Washington Nationals: Doesn’t Anyone Want To Play Here?

rjuckett
Oct 11, 2016; Los Angeles, CA, USA; Los Angeles Dodgers relief pitcher Kenley Jansen (74) and catcher Yasmani Grandal (9) celebrate defeating the Washington Nationals 6-5 in game four of the 2016 NLDS playoff baseball series at Dodger Stadium. Mandatory Credit: Gary A. Vasquez-USA TODAY Sports
Oct 11, 2016; Los Angeles, CA, USA; Los Angeles Dodgers relief pitcher Kenley Jansen (74) and catcher Yasmani Grandal (9) celebrate defeating the Washington Nationals 6-5 in game four of the 2016 NLDS playoff baseball series at Dodger Stadium. Mandatory Credit: Gary A. Vasquez-USA TODAY Sports /
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Mandatory Credit: Geoff Burke-USA TODAY NETWORK
Mandatory Credit: Geoff Burke-USA TODAY NETWORK /

NOT A BASEBALL CITY

Despite three division-winning teams in five seasons, the Nats failed to sell one million tickets last year. Despite a generational slump by the NFL’s Washington Redskins, the MLB Nationals have yet to establish a foothold with casual fans. Compared to Los Angeles, Boston, and New York, you bet that hurts.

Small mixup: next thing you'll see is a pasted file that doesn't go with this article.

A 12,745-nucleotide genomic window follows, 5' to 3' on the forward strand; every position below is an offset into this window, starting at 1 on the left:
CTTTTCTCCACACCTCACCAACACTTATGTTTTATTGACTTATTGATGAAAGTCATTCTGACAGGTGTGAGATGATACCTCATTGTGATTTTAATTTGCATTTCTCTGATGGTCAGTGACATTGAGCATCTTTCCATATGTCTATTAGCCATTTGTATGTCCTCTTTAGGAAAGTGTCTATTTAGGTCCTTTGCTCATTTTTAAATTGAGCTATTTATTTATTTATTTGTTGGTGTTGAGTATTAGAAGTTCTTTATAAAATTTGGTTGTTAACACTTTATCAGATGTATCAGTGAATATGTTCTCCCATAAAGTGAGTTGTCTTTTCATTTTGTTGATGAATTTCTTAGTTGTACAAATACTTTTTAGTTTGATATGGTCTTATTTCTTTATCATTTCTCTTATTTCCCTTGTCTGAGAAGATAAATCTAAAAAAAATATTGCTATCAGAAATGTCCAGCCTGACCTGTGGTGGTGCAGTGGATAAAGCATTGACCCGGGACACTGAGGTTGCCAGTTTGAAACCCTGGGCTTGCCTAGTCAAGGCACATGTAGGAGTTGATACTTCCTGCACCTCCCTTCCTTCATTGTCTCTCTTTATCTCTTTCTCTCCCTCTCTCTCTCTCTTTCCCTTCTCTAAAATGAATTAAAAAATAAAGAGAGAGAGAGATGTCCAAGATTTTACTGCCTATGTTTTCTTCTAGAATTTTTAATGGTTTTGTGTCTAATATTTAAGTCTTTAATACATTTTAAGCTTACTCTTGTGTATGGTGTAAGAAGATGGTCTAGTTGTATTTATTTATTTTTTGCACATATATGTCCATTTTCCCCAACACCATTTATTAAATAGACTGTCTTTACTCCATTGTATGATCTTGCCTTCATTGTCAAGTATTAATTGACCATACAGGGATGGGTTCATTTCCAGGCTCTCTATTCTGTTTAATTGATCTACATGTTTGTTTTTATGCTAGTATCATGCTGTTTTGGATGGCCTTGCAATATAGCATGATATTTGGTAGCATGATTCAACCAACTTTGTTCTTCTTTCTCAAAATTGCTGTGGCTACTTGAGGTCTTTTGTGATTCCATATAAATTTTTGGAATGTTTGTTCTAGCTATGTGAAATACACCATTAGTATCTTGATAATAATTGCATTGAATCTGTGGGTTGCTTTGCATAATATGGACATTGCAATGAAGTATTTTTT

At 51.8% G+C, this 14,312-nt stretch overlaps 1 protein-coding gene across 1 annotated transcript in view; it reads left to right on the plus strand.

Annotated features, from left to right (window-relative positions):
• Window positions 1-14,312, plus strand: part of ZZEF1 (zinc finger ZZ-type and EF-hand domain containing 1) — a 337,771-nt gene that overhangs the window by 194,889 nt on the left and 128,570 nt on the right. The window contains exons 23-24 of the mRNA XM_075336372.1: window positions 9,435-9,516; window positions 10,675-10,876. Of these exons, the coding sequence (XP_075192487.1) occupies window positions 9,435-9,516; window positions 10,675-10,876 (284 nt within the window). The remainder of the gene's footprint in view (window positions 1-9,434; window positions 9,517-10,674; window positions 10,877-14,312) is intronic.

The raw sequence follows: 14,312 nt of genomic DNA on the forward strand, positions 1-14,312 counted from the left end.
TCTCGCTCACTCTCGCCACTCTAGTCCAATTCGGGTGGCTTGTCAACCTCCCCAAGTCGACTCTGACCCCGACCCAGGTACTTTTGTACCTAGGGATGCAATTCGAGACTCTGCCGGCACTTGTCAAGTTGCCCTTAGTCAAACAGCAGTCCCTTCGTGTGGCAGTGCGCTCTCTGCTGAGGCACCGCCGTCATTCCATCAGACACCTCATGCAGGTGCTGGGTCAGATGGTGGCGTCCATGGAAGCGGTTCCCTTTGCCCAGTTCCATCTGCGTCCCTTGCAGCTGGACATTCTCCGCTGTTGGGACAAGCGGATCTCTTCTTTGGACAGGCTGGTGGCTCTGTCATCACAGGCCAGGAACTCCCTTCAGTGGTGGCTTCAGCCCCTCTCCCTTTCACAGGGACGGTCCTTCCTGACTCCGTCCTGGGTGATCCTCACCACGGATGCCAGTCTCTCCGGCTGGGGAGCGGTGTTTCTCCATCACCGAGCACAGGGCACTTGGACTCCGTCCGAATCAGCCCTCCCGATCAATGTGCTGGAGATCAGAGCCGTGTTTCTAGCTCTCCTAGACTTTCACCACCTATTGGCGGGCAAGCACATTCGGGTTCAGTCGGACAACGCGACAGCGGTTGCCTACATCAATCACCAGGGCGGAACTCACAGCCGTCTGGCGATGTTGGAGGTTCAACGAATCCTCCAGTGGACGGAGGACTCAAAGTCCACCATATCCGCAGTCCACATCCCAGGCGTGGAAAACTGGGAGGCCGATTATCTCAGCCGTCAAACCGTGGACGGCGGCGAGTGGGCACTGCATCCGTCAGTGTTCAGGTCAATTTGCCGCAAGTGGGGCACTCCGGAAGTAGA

St. Louis and Chicago are solid baseball towns too. Washington is a company town, the United States Government. You remember, the place no one likes and everyone wants to change. (At least every two years, anyway.)

This is the third MLB franchise to call Washington home. The original Nationals or Senators moved to Minnesota in 1961. The expansion Senators to Texas 10 years later. “First in war. First in peace and last in the American League,” was an old saying haunting the team for decades.

Unless you are a Walter Johnson buff, the glory days of baseball in DC are forgotten. Even with all the recent success, most think of October failures and not August wins. Although not as painful or regular as the annual NHL Washington Capitals’ swoon, those failures add up.

The only folks who want to be in DC are tourists and those in power. The District has so much to offer, but competes with a bad perception about the baseball past.

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